For our inaugural year, the Native American Graduate Student Association transformed the Risling Room into a colorful display of student artwork, crafts, and presentations. Entering the room, attendees were greeted with California Indian basket weavings, Diné weavings looms and rugs, and 6 large pieces of Alicia María Siu’s canvas paintings, one of which was Iyat Pahtli (Tabacco Medicine), the symposium’s image for this years theme “Engaging the Indigenous Americas.”
Associate Professor Hulleah Tsinhnahjinnie opened the space with a blessing reminding us of the footprints that we follow as scholars of Native American Studies. While the path through academia may be filled with obstacles, departments like NAS and events like our Graduate Student Symposium are helping to prepare us with tools to face the challenges and enjoy the travels.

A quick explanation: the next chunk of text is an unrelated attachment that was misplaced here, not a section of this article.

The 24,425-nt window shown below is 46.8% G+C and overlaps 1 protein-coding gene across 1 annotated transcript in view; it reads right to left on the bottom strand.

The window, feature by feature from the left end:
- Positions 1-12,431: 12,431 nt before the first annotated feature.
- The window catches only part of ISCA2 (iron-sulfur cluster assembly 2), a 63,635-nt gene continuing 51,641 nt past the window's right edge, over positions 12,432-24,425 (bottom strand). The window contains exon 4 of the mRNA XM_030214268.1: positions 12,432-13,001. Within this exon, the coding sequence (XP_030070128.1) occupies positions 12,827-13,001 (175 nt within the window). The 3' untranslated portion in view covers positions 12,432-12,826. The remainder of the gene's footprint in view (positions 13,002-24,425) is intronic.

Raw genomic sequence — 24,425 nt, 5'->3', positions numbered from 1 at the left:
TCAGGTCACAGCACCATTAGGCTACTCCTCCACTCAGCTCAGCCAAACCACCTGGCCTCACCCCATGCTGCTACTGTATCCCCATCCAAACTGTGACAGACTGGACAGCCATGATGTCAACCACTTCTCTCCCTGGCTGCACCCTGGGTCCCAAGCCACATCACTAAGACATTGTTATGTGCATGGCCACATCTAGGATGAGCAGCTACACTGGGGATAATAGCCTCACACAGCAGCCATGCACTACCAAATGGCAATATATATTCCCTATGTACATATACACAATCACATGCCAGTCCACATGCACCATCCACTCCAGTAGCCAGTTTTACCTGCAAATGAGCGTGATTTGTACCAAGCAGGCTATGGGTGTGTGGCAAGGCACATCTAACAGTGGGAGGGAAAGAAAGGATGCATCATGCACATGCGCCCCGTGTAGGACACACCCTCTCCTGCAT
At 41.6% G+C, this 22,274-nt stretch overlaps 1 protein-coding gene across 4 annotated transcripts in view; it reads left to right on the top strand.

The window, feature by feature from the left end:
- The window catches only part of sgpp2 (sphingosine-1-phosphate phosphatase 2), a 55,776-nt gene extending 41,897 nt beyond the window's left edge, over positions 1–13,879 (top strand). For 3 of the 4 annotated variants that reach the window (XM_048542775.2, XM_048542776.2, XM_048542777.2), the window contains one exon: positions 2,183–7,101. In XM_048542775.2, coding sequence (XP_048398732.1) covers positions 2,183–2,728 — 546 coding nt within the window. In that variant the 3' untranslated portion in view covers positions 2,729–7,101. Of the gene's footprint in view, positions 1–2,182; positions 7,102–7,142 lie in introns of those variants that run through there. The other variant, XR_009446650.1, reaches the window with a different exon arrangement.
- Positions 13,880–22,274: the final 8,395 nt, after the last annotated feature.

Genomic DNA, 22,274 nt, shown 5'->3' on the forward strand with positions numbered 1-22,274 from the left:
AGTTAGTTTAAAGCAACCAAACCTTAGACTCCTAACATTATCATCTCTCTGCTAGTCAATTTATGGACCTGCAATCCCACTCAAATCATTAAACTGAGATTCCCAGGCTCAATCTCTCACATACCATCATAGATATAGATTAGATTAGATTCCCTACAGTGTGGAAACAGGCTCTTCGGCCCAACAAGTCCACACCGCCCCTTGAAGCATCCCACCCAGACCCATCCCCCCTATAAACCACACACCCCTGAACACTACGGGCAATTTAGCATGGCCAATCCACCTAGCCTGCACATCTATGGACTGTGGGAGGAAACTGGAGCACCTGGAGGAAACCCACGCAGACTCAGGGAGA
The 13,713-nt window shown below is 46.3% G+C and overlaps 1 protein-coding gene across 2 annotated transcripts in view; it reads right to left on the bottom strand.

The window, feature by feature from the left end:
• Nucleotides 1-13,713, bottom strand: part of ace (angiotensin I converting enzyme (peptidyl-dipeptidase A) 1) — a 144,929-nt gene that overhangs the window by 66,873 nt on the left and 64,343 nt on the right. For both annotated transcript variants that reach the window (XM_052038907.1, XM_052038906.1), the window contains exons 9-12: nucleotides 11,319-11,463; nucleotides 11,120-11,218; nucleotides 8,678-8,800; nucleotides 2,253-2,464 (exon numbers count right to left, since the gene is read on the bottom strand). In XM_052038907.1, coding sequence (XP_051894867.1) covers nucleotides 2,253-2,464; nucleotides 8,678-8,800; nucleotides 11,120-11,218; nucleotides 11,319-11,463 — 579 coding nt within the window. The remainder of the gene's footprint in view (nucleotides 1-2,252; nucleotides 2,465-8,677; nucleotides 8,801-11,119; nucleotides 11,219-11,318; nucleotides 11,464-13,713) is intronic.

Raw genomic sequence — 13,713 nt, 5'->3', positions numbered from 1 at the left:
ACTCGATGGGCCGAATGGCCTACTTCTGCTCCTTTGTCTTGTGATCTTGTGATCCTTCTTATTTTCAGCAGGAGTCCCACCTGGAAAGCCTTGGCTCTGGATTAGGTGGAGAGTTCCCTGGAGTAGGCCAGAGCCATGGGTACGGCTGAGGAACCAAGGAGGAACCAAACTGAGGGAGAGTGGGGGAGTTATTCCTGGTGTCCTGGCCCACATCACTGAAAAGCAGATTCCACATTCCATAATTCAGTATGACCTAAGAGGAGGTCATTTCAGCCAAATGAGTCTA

Dr. Martha Macri’s keynote talk allowed for personal and professional insight to the hemispheric, interdisciplinary, and multi-lingual philosophies of the UC Davis Native American Studies Department. The day-long event ended with NAS student presentations of creative work, hosted by Dr. Inés Hernández-Avila who opened the session with a song, encapsulating the title of the session: “An evening of flower and song,” and closed the session with a reading for her mother. During the session, Alicia María Siu offered a keynote address about the artwork displayed throughout the day. NAS graduate students followed, highlighting their own creative activities such as California Indian basket weaving, Diné rug weavings, poetry, blog writing, and photography displays, reminding us that art is another facet of critical inquiry, knowledge, theory, and praxis.
Archives of the day’s event will be available in the near future; so don’t forget to check back in with our symposium page.
Thank you from the symposium committee co chairs – Patricia Killelea and Christine M. Willie
Photos are courtesy of NAS Graduate Student Bayu Kristianto